Annual Report Places KU Among Top 25 Institutions For Study Abroad Participation
The University of Kansas ranks 22nd for undergraduate participation in study abroad among contributing public doctoral-granting higher education institutions, according to the 2020 Open Doors Report on International Education Exchange released earlier this week.
The Open Doors Report is an annual publication released by the Institute of International Education in partnership with the U.S. Department of State’s Bureau of Educational and Cultural Affairs. The report provides critical baseline data on the state of international education exchanges prior to the effects of the COVID-19 pandemic.
In the 2018-19 academic year, KU had 1,118 undergraduate study abroad students, which accounted for a 28.8 percent participation rate and contributed to the 22nd place ranking among 188 doctoral-granting public higher education institutions. From the Open Doors Report released in November 2019, KU moved up one place in the rankings and had 5.7 percent more undergraduate students participate in study abroad.
Among all 991 reporting institutions, KU ranks 57th in the total number of students studying abroad. In 2018-2019, a total of 1,323 graduate and undergraduate KU students participated in credit-bearing international activities, including overseas study, internships/practica, and research and service programs.1
The data in Open Doors Report does not include KU students who are not U.S. citizens or those who travel abroad for non-credit activities such as academic conferences, athletic competitions and performances. When domestic students participating in credit and non-credit international activities are combined with international degree-seeking students studying abroad, a total of 1,426 KU students traveled internationally as part of their academic program in the 2018-19 academic year.
According to CASSIE - the Consortium for the Analysis of Student Success through International Education, students who participate in study abroad are 6% more likely to graduate in 4 years and earn a 0.12 higher GPA than otherwise similar students who did not study abroad. The positive effect of studying abroad is much stronger for students from underrepresented minorities, with 4-year graduation rates improving by 11.6%.2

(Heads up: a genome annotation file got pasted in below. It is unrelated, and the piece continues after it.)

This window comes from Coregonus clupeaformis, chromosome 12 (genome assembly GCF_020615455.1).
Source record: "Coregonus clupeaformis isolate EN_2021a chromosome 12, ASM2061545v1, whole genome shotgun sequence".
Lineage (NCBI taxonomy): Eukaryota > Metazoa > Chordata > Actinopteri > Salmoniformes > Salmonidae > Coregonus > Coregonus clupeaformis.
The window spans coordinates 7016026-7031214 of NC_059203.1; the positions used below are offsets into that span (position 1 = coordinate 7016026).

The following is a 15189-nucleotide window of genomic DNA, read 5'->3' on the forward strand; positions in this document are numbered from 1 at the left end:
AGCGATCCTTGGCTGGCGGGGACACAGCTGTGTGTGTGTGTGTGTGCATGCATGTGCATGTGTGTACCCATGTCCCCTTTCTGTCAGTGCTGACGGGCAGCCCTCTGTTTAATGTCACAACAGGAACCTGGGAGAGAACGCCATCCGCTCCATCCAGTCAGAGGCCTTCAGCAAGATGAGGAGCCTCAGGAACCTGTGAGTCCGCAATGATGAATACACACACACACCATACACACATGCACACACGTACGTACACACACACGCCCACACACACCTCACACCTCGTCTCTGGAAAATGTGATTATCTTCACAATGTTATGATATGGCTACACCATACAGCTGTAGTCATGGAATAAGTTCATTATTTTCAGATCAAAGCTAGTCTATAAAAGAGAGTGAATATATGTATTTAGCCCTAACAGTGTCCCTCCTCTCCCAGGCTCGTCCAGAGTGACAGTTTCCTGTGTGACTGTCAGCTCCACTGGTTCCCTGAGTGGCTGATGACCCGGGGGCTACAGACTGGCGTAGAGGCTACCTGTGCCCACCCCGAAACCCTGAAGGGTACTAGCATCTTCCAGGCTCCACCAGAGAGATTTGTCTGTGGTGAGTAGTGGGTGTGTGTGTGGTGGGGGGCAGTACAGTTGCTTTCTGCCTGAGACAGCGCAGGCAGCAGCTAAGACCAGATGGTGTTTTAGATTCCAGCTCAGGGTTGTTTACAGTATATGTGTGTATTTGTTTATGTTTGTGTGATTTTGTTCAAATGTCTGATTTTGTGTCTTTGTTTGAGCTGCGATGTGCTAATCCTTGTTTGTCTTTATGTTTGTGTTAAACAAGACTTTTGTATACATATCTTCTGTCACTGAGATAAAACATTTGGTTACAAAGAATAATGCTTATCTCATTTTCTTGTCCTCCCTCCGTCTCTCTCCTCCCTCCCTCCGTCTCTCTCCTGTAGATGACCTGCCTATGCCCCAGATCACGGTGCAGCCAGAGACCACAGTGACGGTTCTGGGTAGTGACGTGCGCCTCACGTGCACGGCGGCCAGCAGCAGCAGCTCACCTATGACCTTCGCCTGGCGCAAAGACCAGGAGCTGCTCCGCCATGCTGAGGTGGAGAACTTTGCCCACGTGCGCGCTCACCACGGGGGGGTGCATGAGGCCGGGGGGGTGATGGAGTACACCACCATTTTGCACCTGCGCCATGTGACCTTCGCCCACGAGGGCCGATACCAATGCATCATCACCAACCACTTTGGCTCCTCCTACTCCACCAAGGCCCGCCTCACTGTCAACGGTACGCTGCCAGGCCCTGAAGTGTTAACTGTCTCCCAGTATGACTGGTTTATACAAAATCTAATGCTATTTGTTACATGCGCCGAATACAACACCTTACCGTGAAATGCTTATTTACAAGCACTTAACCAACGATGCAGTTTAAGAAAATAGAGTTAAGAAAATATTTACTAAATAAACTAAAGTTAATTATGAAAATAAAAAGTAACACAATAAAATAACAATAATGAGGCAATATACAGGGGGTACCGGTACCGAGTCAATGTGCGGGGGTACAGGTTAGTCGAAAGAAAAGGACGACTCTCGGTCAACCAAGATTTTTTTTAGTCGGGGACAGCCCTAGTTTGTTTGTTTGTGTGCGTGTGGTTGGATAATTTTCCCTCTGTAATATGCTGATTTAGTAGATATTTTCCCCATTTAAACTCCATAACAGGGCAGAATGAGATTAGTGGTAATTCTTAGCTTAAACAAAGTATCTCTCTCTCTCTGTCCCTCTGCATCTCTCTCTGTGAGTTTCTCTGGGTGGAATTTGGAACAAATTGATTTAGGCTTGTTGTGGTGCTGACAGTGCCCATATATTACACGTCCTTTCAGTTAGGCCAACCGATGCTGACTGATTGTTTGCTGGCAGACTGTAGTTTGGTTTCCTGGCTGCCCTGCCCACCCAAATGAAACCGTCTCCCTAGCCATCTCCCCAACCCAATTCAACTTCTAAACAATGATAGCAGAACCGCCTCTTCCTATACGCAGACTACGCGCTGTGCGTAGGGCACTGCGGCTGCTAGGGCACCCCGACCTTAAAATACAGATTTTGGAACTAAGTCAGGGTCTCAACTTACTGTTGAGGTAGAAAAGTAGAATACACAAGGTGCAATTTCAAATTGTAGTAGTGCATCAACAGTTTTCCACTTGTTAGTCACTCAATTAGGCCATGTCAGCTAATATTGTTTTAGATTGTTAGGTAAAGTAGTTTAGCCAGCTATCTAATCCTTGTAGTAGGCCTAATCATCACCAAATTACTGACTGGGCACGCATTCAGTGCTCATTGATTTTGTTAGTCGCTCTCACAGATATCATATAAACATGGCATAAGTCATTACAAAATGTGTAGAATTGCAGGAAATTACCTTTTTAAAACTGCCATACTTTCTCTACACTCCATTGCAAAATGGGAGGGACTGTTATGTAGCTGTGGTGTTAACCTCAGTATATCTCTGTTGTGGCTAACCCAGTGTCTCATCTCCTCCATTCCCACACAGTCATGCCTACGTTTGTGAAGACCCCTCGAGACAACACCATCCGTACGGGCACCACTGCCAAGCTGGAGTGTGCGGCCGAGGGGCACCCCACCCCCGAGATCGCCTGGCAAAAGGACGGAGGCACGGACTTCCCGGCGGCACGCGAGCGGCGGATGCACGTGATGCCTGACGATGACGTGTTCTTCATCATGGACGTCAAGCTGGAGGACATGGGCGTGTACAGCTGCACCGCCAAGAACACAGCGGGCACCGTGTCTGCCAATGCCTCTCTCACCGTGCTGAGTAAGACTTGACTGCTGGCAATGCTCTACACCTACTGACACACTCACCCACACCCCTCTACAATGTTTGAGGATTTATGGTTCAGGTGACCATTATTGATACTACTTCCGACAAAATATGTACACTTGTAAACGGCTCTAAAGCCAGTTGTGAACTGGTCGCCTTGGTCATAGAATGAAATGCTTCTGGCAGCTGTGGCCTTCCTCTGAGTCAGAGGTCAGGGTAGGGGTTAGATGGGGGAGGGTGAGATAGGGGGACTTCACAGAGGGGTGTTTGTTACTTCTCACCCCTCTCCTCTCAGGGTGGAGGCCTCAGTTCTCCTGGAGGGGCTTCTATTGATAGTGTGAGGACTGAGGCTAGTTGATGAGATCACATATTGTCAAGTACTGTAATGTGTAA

These positive outcomes persist post-graduation as well. In a September 2020 report issued jointly by NAFSA: Association of International Educators, and Emsi, a global labor-market consulting firm, the employment and workforce benefits of education abroad include the development of soft skills such as communication, leadership, problem-solving and time management.3 These key soft skills and global skills are highly valued by employers and appeared in more than 31 million unique job postings in 2019.
“The correlation between education abroad and positive academic and career outcomes makes increasing student access to and participation in these experiences imperative. One of the primary goals of KU Study Abroad & Global Engagement is to grow both the number and diversity of students engaging in our programs, such that the population of students who study abroad mirrors the KU undergraduate student population across academic disciplines, student demographics, and other indicators,” said Angela Perryman, director of SAGE. “Initiatives such as KU’s participation in the ACE Internationalization Lab will directly support achievement of this goal.”
Nationally, 347,099 U.S. students studied abroad during the 2018-19 academic year, which was a 1.6 percent increase from the previous year and marked a continuation of ten consecutive years of growth in study abroad programs.